Congressional Democrats certainly know the power of a throw-the-bums-out message. It vaulted them to power a year ago this week. Little wonder anxiety is boiling over inside the new majority as lawmakers ponder a succession of polls and reach an inescapable conclusion: Lots of people think they are bums, too.
The anti-Washington mood in the country - aimed at both a Republican president and a Democrat-controlled Congress - has reached breathtaking levels. One has to reach back almost 30 years, to the low points of Jimmy Carter's presidency, to find a time when there was such simultaneous disdain for both the executive and the legislative branches, as measured by Gallup approval ratings.
Amid the bloodshed and flawed execution of the Iraq war, there is no question why Bush is unpopular.
The political problems of congressional Democrats are more debatable - both their origins and how serious they are likely to be a year from now.
Interviews with lawmakers and top party operatives make clear that the Democratic House and Senate caucuses are divided into two camps. One group views the numbers with concern. The other group views them with panic.
"There are a lot of Democratic members who are consumed with" the sour state of public opinion, said one top party operative who works closely with the Democratic leadership.
From the Democratic perspective, there is definitely a case to be made for alarm. It is based on the history of recent decades that shows whenever voters get this unhappy, unpredictable things can happen.
One person who knows that well - his Democratic clients were beneficiaries of the phenomenon in such politically seismic years as 1992 and 2006 - is pollster Stan Greenberg. He came back from the field in October with numbers for NPR that showed 69 percent of voters disapprove of the job Congress is doing - up 20 points from last January and the highest disapproval rating since Democrats reclaimed their congressional majorities. More striking than the data was a focus group Greenberg observed with James Carville, a fellow consultant for the Democracy Corps project and his partner in Bill Clinton's first presidential campaign.
"We've never seen people as angry and frustrated as they are now, ... even more than in '92," he said.
As it happens, however, Greenberg is firmly in the stay-calm camp of the Democratic debate. Along with pollster Mark Mellman, who also consults with Democrats, he has been trying to reassure anxious members with this sunny-side-up message: The public dislikes Republicans even more than they dislike you.
"It's certainly true that people are disgruntled with Congress and lukewarm about the Democrats in general," Greenberg said, adding that, "However modest Democrats' numbers are, Republicans' numbers are much worse and dropping.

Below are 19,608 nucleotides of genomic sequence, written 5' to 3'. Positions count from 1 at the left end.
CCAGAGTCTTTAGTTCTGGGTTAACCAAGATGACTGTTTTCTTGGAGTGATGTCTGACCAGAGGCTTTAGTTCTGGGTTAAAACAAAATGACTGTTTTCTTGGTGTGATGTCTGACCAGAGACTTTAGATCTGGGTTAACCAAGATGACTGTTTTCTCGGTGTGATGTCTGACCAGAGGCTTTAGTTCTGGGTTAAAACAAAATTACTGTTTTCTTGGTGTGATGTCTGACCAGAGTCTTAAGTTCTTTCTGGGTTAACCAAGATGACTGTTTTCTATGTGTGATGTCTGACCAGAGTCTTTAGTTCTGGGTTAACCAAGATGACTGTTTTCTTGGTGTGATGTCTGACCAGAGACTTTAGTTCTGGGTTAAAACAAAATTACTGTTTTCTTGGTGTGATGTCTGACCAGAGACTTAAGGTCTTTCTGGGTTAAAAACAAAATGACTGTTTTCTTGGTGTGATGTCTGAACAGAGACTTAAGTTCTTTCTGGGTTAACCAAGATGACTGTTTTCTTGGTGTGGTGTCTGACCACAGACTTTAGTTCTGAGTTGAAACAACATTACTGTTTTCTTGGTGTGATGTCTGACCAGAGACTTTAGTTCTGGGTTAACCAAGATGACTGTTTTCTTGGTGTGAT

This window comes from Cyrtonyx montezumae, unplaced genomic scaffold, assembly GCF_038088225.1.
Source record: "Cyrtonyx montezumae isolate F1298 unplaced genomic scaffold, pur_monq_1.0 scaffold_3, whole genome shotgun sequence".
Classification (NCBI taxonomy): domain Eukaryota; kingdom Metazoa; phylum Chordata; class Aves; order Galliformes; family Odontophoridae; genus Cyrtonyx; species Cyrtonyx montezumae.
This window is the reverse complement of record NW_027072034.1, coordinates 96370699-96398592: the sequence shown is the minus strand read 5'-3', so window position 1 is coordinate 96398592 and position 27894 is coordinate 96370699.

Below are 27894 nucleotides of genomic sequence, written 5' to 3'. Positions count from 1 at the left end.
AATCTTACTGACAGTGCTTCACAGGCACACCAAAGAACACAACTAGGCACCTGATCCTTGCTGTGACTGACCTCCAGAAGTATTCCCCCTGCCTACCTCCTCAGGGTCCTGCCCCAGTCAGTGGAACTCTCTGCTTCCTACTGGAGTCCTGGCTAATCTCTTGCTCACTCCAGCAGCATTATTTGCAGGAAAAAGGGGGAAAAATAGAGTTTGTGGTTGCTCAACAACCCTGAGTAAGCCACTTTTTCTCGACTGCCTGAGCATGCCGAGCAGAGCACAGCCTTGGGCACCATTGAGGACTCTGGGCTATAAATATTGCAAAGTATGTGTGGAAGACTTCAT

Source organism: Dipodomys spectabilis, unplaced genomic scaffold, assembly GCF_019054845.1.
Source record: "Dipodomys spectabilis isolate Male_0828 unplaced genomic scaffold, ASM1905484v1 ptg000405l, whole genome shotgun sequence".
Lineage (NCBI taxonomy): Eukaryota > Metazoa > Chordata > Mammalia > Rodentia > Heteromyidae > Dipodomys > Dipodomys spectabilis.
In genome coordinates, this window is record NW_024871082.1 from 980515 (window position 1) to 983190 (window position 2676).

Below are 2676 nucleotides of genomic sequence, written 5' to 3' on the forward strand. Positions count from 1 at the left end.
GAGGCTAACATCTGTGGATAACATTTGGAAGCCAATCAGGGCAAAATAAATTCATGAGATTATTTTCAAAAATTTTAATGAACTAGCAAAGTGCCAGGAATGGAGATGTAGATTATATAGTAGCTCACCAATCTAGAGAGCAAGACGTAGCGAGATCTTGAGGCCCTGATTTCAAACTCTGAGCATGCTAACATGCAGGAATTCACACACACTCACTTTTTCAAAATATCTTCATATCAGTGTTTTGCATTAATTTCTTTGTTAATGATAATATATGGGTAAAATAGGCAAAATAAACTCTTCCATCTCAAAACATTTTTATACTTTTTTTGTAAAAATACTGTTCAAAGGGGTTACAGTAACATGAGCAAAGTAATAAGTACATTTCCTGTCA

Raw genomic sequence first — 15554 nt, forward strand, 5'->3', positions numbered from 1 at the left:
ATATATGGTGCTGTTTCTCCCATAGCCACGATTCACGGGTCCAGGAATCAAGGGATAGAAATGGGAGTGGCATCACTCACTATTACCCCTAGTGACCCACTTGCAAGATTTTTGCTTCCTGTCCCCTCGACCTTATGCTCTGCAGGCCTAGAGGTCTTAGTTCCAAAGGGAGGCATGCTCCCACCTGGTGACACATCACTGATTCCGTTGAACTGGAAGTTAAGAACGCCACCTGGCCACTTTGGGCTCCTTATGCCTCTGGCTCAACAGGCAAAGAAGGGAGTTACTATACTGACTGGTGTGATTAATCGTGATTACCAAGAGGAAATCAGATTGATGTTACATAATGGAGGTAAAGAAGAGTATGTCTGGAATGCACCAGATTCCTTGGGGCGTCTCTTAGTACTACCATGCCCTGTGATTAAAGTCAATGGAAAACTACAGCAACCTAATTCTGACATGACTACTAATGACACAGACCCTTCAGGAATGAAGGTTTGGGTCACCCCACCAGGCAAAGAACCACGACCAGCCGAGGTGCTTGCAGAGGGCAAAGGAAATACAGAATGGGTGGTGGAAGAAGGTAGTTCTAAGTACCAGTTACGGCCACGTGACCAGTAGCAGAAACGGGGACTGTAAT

"The main story is Republicans are seen as backing the Iraq war, backing Bush and blocking change," he said.
Greenberg's favorability index (voters are asked to give the "temperature" of their feelings, from "very warm" to "very cold") showed that the public had a negative perception of congressional Democrats by four points, and a negative perception of congressional Republicans by 17 points.
Mellman said that Democrats in part are confronting disappointment from their own backers, who are hoping for more immediate results from the new majority, particularly on Iraq.
According to Democrats who have seen a poll he conducted last week, however, Democrats in Congress had a 48 percent favorable rating, with 44 percent reporting an unfavorable opinion.
Republicans in Congress had just a 32 percent favorable rating, with 62 percent unfavorable.
Rep. Rahm Emanuel, who led the House Democrats' campaign committee during last year's election, said he can live with these numbers for now. "I would not call it a grand slam, but you are on a base," he said Tuesday.
He appealed for realism: "If 70 percent of the country feels rotten about how things are going, you are not going to get them to feel positive about any institution or person."
Mellman said history supports Emanuel's confidence: "There's no consistent relationship between congressional approval and electoral outcomes."
Weak approval ratings for Congress did lead to a change in power benefiting Republicans in 1980 and 1994, and benefiting Democrats in 2006, Mellman noted. But Democrats scored big gains, even with lackluster approval ratings, in 1982, and suffered only modest losses despite abysmal ratings in 1992.
On issues such as protecting the environment (higher CAFE standards for automobiles) and product safety (cracking down on dangerous Chinese toys) and, above all, the war in Iraq, the public is much more sympathetic to Democrats than Republicans, Mellman's data found.
That's why Emanuel is urging his members and political reporters alike to take a breath. "The biggest problem for Bush and his party - besides his unpopularity - he has no agenda, and they have no agenda," he said. "We are the ones proposing. ... Over time, that comes across. At least we are offering to do something."
Still, Republicans know that dissatisfaction with Congress at least offers them a potential opening.
A survey by the Field Poll in California last week showed that in her home state, House Speaker Nancy Pelosi for the first time in her new job has a plurality of voters disapproving of her performance - 40 percent to 35 percent.
And at a news conference Tuesday, House Republican Whip Roy Blunt (Mo.) chortled, "Never has a Congress spent so much time to accomplish so little."
In making this case, the GOP has been getting a boost from Jay Leno, who mocked House Democrats in his monologue on Monday and Tuesday nights, in particular the recent news that Democrats are backing off their 2006 campaign pledge for longer workweeks. "I guess they realize they don't need a full five days to do nothing," Leno cracked. "They can now do nothing in four days."